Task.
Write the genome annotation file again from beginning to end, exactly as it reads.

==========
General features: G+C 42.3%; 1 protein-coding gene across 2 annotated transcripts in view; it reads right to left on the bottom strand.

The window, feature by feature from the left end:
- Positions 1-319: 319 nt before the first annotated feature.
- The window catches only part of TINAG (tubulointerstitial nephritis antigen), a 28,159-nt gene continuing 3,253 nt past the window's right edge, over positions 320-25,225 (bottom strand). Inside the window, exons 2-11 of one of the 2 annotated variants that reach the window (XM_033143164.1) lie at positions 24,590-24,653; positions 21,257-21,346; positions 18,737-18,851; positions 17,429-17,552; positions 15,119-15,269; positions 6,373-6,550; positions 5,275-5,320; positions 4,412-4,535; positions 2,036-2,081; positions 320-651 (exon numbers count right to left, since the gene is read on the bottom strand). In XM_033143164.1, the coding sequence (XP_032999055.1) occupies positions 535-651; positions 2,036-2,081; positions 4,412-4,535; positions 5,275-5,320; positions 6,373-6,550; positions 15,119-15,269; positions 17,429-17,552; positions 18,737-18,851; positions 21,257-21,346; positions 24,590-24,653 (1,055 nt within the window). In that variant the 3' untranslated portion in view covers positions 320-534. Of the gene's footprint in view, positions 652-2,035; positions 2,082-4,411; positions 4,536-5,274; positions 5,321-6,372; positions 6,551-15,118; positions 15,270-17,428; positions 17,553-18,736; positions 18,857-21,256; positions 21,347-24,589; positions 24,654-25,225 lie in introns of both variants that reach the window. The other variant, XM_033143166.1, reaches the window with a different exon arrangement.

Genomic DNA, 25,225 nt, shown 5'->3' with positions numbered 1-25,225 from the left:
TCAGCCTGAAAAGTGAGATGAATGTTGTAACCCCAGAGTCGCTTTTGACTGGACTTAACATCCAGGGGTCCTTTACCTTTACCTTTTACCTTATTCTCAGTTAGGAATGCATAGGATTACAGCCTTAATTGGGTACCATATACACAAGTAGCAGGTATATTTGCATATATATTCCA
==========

General features: G+C 42.3%; 1 protein-coding gene across 2 annotated transcripts in view; it reads right to left on the bottom strand.

The window, feature by feature from the left end:
- Positions 1-319: 319 nt before the first annotated feature.
- The window catches only part of TINAG (tubulointerstitial nephritis antigen), a 28,159-nt gene continuing 3,253 nt past the window's right edge, over positions 320-25,225 (bottom strand). Inside the window, exons 2-11 of one of the 2 annotated variants that reach the window (XM_033143164.1) lie at positions 24,590-24,653; positions 21,257-21,346; positions 18,737-18,851; positions 17,429-17,552; positions 15,119-15,269; positions 6,373-6,550; positions 5,275-5,320; positions 4,412-4,535; positions 2,036-2,081; positions 320-651 (exon numbers count right to left, since the gene is read on the bottom strand). In XM_033143164.1, the coding sequence (XP_032999055.1) occupies positions 535-651; positions 2,036-2,081; positions 4,412-4,535; positions 5,275-5,320; positions 6,373-6,550; positions 15,119-15,269; positions 17,429-17,552; positions 18,737-18,851; positions 21,257-21,346; positions 24,590-24,653 (1,055 nt within the window). In that variant the 3' untranslated portion in view covers positions 320-534. Of the gene's footprint in view, positions 652-2,035; positions 2,082-4,411; positions 4,536-5,274; positions 5,321-6,372; positions 6,551-15,118; positions 15,270-17,428; positions 17,553-18,736; positions 18,857-21,256; positions 21,347-24,589; positions 24,654-25,225 lie in introns of both variants that reach the window. The other variant, XM_033143166.1, reaches the window with a different exon arrangement.

Genomic DNA, 25,225 nt, shown 5'->3' with positions numbered 1-25,225 from the left:
TCAGCCTGAAAAGTGAGATGAATGTTGTAACCCCAGAGTCGCTTTTGACTGGACTTAACATCCAGGGGTCCTTTACCTTTACCTTTTACCTTATTCTCAGTTAGGAATGCATAGGATTACAGCCTTAATTGGGTACCATATACACAAGTAGCAGGTATATTTGCATATATATTCCA